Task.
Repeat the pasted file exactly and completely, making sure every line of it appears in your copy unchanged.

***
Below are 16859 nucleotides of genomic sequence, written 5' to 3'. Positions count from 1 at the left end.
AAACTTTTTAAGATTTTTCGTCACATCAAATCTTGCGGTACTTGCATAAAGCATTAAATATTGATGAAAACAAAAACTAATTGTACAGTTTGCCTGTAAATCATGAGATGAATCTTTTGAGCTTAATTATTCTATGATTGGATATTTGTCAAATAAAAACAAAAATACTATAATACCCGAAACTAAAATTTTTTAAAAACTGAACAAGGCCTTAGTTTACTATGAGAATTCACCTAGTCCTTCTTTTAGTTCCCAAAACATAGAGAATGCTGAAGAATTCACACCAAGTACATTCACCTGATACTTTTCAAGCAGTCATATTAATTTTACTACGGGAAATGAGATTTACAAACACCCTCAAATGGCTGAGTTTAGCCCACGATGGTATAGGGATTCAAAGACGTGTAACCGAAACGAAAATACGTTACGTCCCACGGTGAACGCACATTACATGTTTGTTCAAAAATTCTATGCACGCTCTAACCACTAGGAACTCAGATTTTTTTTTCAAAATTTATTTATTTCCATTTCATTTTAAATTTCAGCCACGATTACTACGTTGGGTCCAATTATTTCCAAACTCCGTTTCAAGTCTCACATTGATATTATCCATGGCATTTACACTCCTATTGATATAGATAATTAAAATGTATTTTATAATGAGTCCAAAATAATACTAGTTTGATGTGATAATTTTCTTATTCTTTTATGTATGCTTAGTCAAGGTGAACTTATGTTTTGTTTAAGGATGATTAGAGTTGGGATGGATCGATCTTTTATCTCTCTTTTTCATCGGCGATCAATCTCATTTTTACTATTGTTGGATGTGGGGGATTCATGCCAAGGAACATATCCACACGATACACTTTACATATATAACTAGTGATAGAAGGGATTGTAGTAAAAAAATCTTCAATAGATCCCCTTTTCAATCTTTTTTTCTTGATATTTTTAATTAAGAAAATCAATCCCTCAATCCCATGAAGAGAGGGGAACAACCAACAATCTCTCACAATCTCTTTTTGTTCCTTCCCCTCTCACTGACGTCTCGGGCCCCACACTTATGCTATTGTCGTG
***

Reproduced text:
Below are 16859 nucleotides of genomic sequence, written 5' to 3'. Positions count from 1 at the left end.
AAACTTTTTAAGATTTTTCGTCACATCAAATCTTGCGGTACTTGCATAAAGCATTAAATATTGATGAAAACAAAAACTAATTGTACAGTTTGCCTGTAAATCATGAGATGAATCTTTTGAGCTTAATTATTCTATGATTGGATATTTGTCAAATAAAAACAAAAATACTATAATACCCGAAACTAAAATTTTTTAAAAACTGAACAAGGCCTTAGTTTACTATGAGAATTCACCTAGTCCTTCTTTTAGTTCCCAAAACATAGAGAATGCTGAAGAATTCACACCAAGTACATTCACCTGATACTTTTCAAGCAGTCATATTAATTTTACTACGGGAAATGAGATTTACAAACACCCTCAAATGGCTGAGTTTAGCCCACGATGGTATAGGGATTCAAAGACGTGTAACCGAAACGAAAATACGTTACGTCCCACGGTGAACGCACATTACATGTTTGTTCAAAAATTCTATGCACGCTCTAACCACTAGGAACTCAGATTTTTTTTTCAAAATTTATTTATTTCCATTTCATTTTAAATTTCAGCCACGATTACTACGTTGGGTCCAATTATTTCCAAACTCCGTTTCAAGTCTCACATTGATATTATCCATGGCATTTACACTCCTATTGATATAGATAATTAAAATGTATTTTATAATGAGTCCAAAATAATACTAGTTTGATGTGATAATTTTCTTATTCTTTTATGTATGCTTAGTCAAGGTGAACTTATGTTTTGTTTAAGGATGATTAGAGTTGGGATGGATCGATCTTTTATCTCTCTTTTTCATCGGCGATCAATCTCATTTTTACTATTGTTGGATGTGGGGGATTCATGCCAAGGAACATATCCACACGATACACTTTACATATATAACTAGTGATAGAAGGGATTGTAGTAAAAAAATCTTCAATAGATCCCCTTTTCAATCTTTTTTTCTTGATATTTTTAATTAAGAAAATCAATCCCTCAATCCCATGAAGAGAGGGGAACAACCAACAATCTCTCACAATCTCTTTTTGTTCCTTCCCCTCTCACTGACGTCTCGGGCCCCACACTTATGCTATTGTCGTG